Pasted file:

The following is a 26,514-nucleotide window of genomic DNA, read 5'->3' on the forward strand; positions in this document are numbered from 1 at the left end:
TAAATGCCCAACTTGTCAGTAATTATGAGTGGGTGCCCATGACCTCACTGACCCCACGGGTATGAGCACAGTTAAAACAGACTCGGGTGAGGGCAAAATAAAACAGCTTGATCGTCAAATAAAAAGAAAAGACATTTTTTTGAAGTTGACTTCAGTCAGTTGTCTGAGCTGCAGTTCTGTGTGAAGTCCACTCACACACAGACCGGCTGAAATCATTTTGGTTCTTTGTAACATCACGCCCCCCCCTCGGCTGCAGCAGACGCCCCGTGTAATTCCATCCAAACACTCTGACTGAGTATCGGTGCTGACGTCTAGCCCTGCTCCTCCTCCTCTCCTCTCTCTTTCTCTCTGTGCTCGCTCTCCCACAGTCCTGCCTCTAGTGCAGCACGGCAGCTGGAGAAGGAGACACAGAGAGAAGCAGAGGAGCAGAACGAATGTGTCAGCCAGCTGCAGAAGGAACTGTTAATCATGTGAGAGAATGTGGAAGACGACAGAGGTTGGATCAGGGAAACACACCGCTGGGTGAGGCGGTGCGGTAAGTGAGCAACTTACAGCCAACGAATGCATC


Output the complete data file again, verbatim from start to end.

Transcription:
The following is a 26,514-nucleotide window of genomic DNA, read 5'->3' on the forward strand; positions in this document are numbered from 1 at the left end:
TAAATGCCCAACTTGTCAGTAATTATGAGTGGGTGCCCATGACCTCACTGACCCCACGGGTATGAGCACAGTTAAAACAGACTCGGGTGAGGGCAAAATAAAACAGCTTGATCGTCAAATAAAAAGAAAAGACATTTTTTTGAAGTTGACTTCAGTCAGTTGTCTGAGCTGCAGTTCTGTGTGAAGTCCACTCACACACAGACCGGCTGAAATCATTTTGGTTCTTTGTAACATCACGCCCCCCCCTCGGCTGCAGCAGACGCCCCGTGTAATTCCATCCAAACACTCTGACTGAGTATCGGTGCTGACGTCTAGCCCTGCTCCTCCTCCTCTCCTCTCTCTTTCTCTCTGTGCTCGCTCTCCCACAGTCCTGCCTCTAGTGCAGCACGGCAGCTGGAGAAGGAGACACAGAGAGAAGCAGAGGAGCAGAACGAATGTGTCAGCCAGCTGCAGAAGGAACTGTTAATCATGTGAGAGAATGTGGAAGACGACAGAGGTTGGATCAGGGAAACACACCGCTGGGTGAGGCGGTGCGGTAAGTGAGCAACTTACAGCCAACGAATGCATC